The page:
We were proud to partner with The Street Plans Collaborative and the Alliance for Biking & Walking to produce this film, which we hope will encourage even more open streets events throughout the world. Funding for "The Rise of Open Streets" was graciously provided by the Fund for the Environment & Urban Life.

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First-Ever Sunday Streets Event Transforms Downtown Berkeley

Some 40,000 people flooded downtown Berkeley on a brilliantly sunny day in October, as the city became the latest in the San Francisco Bay Area to host a "Sunday Streets" open streets-style event.  Organizers closed 17 blocks of Berkeley's Shattuck Avenue to cars––and opened them to pretty much everything else. Cyclists pedaled, hula hoops turned, children frolicked, climbers scaled a mobile rock wall, and musicians inspired scores to break out in dance.  Families took leisurely strolls through streets transformed, while restaurants in North Berkeley's "gourmet ghetto" turned a brisk business.  Residents surveyed a demonstration "parklet" that could soon see Berkeley parking spaces transformed into temporary green spaces, and the East Bay Bicycle Coalition showcased plans for a major upgrade to the city's bicycle network at Hearst Avenue.

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¡Viva CicLAvia! (sin subtítulos)

Con subtítulos aqui.

Después del patrocinio de dos Streetfilms de los dos primeros CicLAvias, la versión del festival al aire libre de los Ángeles, basado en el del Ciclovia de Bogotá, el Streetsblog de los Ángeles se encontró con un dilema. ¿Cómo continuar un evento que conjure a mas de cien mil Angelinos en las calles? La respuesta, crear un Streetfilm que fuese mas accesible a la población del hablante español en el sur de California.

Viva CicLAvia esta partido en dos. Primero, la narradora Mara Corina Arellano Colin explica la historia e el concepto de la gran fiesta al aire libre de los Ángeles incluyendo secuencias y fotos de festivales parecidos en Bogotá, Guadalajara, la ciudad de México, Brussels y Miami. Mientras la narración es una gran explicación de los beneficios y la cultura de CicLAvia, la alma de los esfuerzos en “Social Impact Consulting” cuentan con las entrevistas de los participantes.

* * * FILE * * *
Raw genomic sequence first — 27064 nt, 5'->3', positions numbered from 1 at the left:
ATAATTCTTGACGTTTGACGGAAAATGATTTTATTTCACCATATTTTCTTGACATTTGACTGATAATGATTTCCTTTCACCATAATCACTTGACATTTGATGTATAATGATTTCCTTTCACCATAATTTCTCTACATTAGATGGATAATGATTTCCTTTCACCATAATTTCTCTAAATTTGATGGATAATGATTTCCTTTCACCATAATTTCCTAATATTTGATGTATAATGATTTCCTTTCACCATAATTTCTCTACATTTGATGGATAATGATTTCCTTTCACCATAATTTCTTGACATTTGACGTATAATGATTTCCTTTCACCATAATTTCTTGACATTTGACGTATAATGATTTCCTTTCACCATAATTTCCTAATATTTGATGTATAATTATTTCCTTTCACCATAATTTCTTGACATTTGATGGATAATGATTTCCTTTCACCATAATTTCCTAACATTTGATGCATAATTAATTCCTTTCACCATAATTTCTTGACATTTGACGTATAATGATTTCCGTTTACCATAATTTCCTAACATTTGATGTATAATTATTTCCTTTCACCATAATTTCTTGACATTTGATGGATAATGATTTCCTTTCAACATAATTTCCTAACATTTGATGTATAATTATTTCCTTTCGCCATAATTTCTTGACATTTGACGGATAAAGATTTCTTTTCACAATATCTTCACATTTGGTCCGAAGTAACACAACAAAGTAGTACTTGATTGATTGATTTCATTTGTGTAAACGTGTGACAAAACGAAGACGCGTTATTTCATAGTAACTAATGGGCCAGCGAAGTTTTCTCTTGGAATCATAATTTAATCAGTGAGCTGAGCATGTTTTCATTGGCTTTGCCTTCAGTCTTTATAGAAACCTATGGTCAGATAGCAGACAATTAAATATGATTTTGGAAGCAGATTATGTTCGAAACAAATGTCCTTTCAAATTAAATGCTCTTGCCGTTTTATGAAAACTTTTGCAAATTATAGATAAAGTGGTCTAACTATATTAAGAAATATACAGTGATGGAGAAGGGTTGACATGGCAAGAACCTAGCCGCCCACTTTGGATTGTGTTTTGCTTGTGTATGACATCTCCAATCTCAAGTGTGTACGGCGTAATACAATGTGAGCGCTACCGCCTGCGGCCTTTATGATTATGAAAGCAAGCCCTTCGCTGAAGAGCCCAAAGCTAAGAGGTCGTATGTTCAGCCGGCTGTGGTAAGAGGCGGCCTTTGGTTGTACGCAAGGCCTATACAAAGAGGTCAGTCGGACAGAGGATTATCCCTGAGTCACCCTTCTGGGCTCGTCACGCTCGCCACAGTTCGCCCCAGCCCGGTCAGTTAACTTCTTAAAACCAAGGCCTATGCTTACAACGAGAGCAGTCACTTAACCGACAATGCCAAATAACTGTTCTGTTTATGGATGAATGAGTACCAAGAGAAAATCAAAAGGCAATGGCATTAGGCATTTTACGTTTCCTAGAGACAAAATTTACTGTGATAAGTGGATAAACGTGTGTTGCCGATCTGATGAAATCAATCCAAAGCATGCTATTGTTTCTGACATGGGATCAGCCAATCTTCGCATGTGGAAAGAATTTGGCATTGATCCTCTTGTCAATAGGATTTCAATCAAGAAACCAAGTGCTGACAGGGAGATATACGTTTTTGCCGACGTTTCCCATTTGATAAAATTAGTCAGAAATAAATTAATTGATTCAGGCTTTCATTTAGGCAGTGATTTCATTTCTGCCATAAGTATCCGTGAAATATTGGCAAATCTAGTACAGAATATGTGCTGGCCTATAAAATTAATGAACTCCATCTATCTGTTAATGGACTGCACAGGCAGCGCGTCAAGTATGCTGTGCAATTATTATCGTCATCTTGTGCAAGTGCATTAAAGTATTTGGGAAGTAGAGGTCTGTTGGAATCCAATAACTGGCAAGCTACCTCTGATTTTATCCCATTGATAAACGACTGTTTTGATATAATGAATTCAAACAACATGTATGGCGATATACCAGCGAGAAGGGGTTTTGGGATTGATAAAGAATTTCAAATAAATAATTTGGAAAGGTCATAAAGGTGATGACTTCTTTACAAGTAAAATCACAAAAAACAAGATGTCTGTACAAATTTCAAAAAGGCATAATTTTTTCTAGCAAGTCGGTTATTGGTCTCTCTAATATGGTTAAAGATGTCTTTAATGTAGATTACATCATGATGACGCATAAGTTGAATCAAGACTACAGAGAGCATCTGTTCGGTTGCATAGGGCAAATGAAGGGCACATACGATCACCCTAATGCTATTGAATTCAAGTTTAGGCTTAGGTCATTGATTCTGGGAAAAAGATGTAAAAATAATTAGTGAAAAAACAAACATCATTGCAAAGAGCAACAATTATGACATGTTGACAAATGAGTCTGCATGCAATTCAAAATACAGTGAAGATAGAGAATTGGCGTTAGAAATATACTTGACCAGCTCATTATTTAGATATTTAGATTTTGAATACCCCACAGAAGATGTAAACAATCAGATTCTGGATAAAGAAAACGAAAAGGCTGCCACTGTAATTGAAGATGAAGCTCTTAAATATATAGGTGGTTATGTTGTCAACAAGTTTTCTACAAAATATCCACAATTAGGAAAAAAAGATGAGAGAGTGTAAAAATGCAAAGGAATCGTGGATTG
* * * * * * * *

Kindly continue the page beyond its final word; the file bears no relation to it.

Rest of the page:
Los próximo cinco minutos son un desfile de hablantes españoles profesando su amor hacia CicLAvia. Sea el equipo del Méndez Bike Shop de South Central, el oficial de transito que extiende sus brazos mientras explica lo de Viva CicLAvia o el concilio de la Hollywood, Eric Garcetti; las amplias sonrisas en el sur de California mandan el mensaje en cualquier idioma. Dándole a la gente mas oportunidades de salir a jugar en el sol es bueno para los Ángeles.

El Streetfilm marco otra primera para el equipo Streetfilms, un video directamente apoyado por parte de los lectores. L.A. Streetsblog les pregunto a sus lectores se quisieran un film en español acerca de CicLAvia y cuando respondieron que sí, los lectores fueron lanzados con una campaña por parte de Kick Starters para financiar el film. Huelga decir que los lectores triunfaron.

Ttranlastion:Vanessa Villalobos

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¡Viva CicLAvia!

Watch here without subtitles.

After sponsoring two Streetfilms of the first two CicLAvias, Los Angeles’ version of the open streets festival based on Bogota’s Ciclovia, Los Angeles Streetsblog faced a dilemma: How can we continue to cover the event that draws over a hundred thousand Angelenos to the streets?  The Answer: Make a Streetfilm that was accessible to Southern California’s large Spanish-speaking population.

¡Viva CicLAvia! consists of two parts.  First, narrator Mara Corina Arellano Colin explains the history and concept of Los Angeles’ amazing open streets party, including footage and photos from similar festivals in Bogota, Guadalajara, Mexico City, Brussels and Miami.  While the narration is a great explanation of the benefits and culture of CicLAvia, the soul of Social Impact Consulting’s efforts are the interviews with participants.